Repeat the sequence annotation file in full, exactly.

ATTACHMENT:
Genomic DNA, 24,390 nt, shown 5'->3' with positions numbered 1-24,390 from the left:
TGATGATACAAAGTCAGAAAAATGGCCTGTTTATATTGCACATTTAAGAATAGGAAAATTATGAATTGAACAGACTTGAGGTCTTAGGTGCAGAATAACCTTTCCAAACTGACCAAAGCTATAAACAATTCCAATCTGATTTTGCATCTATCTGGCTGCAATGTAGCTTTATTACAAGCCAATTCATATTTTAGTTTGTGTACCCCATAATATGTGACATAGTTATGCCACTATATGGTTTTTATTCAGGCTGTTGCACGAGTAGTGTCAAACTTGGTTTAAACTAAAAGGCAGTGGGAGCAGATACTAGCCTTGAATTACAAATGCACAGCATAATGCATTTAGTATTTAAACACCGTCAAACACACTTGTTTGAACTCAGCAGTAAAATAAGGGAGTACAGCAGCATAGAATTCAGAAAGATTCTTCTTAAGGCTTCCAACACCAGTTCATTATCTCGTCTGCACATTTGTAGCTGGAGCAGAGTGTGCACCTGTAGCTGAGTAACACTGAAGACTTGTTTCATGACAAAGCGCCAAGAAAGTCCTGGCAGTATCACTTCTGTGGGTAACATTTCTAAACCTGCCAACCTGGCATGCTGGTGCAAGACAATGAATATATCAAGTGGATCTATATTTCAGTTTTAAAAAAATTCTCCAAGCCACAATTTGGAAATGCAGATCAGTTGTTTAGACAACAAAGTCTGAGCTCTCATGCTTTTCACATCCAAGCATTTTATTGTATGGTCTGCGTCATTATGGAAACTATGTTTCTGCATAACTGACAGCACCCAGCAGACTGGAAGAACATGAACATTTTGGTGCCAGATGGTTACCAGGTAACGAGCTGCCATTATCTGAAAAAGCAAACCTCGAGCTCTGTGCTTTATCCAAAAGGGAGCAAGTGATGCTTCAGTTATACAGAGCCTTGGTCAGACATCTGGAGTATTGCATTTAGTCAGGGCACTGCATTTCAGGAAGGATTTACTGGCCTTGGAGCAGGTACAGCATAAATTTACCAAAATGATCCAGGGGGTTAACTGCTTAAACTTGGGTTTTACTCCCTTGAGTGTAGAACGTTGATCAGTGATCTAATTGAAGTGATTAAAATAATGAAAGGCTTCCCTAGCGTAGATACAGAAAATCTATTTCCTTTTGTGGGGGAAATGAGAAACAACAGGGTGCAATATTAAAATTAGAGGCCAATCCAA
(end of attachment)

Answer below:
Genomic DNA, 24,390 nt, shown 5'->3' with positions numbered 1-24,390 from the left:
TGATGATACAAAGTCAGAAAAATGGCCTGTTTATATTGCACATTTAAGAATAGGAAAATTATGAATTGAACAGACTTGAGGTCTTAGGTGCAGAATAACCTTTCCAAACTGACCAAAGCTATAAACAATTCCAATCTGATTTTGCATCTATCTGGCTGCAATGTAGCTTTATTACAAGCCAATTCATATTTTAGTTTGTGTACCCCATAATATGTGACATAGTTATGCCACTATATGGTTTTTATTCAGGCTGTTGCACGAGTAGTGTCAAACTTGGTTTAAACTAAAAGGCAGTGGGAGCAGATACTAGCCTTGAATTACAAATGCACAGCATAATGCATTTAGTATTTAAACACCGTCAAACACACTTGTTTGAACTCAGCAGTAAAATAAGGGAGTACAGCAGCATAGAATTCAGAAAGATTCTTCTTAAGGCTTCCAACACCAGTTCATTATCTCGTCTGCACATTTGTAGCTGGAGCAGAGTGTGCACCTGTAGCTGAGTAACACTGAAGACTTGTTTCATGACAAAGCGCCAAGAAAGTCCTGGCAGTATCACTTCTGTGGGTAACATTTCTAAACCTGCCAACCTGGCATGCTGGTGCAAGACAATGAATATATCAAGTGGATCTATATTTCAGTTTTAAAAAAATTCTCCAAGCCACAATTTGGAAATGCAGATCAGTTGTTTAGACAACAAAGTCTGAGCTCTCATGCTTTTCACATCCAAGCATTTTATTGTATGGTCTGCGTCATTATGGAAACTATGTTTCTGCATAACTGACAGCACCCAGCAGACTGGAAGAACATGAACATTTTGGTGCCAGATGGTTACCAGGTAACGAGCTGCCATTATCTGAAAAAGCAAACCTCGAGCTCTGTGCTTTATCCAAAAGGGAGCAAGTGATGCTTCAGTTATACAGAGCCTTGGTCAGACATCTGGAGTATTGCATTTAGTCAGGGCACTGCATTTCAGGAAGGATTTACTGGCCTTGGAGCAGGTACAGCATAAATTTACCAAAATGATCCAGGGGGTTAACTGCTTAAACTTGGGTTTTACTCCCTTGAGTGTAGAACGTTGATCAGTGATCTAATTGAAGTGATTAAAATAATGAAAGGCTTCCCTAGCGTAGATACAGAAAATCTATTTCCTTTTGTGGGGGAAATGAGAAACAACAGGGTGCAATATTAAAATTAGAGGCCAATCCAA